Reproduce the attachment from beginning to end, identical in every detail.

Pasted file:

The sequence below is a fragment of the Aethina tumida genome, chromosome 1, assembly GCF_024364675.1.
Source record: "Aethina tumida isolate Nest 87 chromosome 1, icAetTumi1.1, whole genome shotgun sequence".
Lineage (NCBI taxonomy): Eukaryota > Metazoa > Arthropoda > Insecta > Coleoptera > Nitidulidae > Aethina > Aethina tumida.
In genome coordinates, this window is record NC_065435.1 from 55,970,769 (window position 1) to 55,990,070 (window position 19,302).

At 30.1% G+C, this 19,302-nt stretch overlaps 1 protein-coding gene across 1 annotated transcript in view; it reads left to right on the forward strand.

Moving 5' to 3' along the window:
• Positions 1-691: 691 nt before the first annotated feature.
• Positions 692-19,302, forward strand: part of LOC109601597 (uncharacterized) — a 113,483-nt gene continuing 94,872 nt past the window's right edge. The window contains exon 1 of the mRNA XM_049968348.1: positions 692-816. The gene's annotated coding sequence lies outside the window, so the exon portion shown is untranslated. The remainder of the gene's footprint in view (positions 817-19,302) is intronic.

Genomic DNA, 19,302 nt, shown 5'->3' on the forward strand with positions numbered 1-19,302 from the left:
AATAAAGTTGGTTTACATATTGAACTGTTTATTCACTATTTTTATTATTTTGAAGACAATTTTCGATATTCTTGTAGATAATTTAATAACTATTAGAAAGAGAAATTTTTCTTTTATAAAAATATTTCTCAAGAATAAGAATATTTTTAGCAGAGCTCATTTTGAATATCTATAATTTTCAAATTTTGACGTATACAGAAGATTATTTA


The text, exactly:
The sequence below is a fragment of the Aethina tumida genome, chromosome 1, assembly GCF_024364675.1.
Source record: "Aethina tumida isolate Nest 87 chromosome 1, icAetTumi1.1, whole genome shotgun sequence".
Lineage (NCBI taxonomy): Eukaryota > Metazoa > Arthropoda > Insecta > Coleoptera > Nitidulidae > Aethina > Aethina tumida.
In genome coordinates, this window is record NC_065435.1 from 55,970,769 (window position 1) to 55,990,070 (window position 19,302).

At 30.1% G+C, this 19,302-nt stretch overlaps 1 protein-coding gene across 1 annotated transcript in view; it reads left to right on the forward strand.

Moving 5' to 3' along the window:
• Positions 1-691: 691 nt before the first annotated feature.
• Positions 692-19,302, forward strand: part of LOC109601597 (uncharacterized) — a 113,483-nt gene continuing 94,872 nt past the window's right edge. The window contains exon 1 of the mRNA XM_049968348.1: positions 692-816. The gene's annotated coding sequence lies outside the window, so the exon portion shown is untranslated. The remainder of the gene's footprint in view (positions 817-19,302) is intronic.

Genomic DNA, 19,302 nt, shown 5'->3' on the forward strand with positions numbered 1-19,302 from the left:
AATAAAGTTGGTTTACATATTGAACTGTTTATTCACTATTTTTATTATTTTGAAGACAATTTTCGATATTCTTGTAGATAATTTAATAACTATTAGAAAGAGAAATTTTTCTTTTATAAAAATATTTCTCAAGAATAAGAATATTTTTAGCAGAGCTCATTTTGAATATCTATAATTTTCAAATTTTGACGTATACAGAAGATTATTTA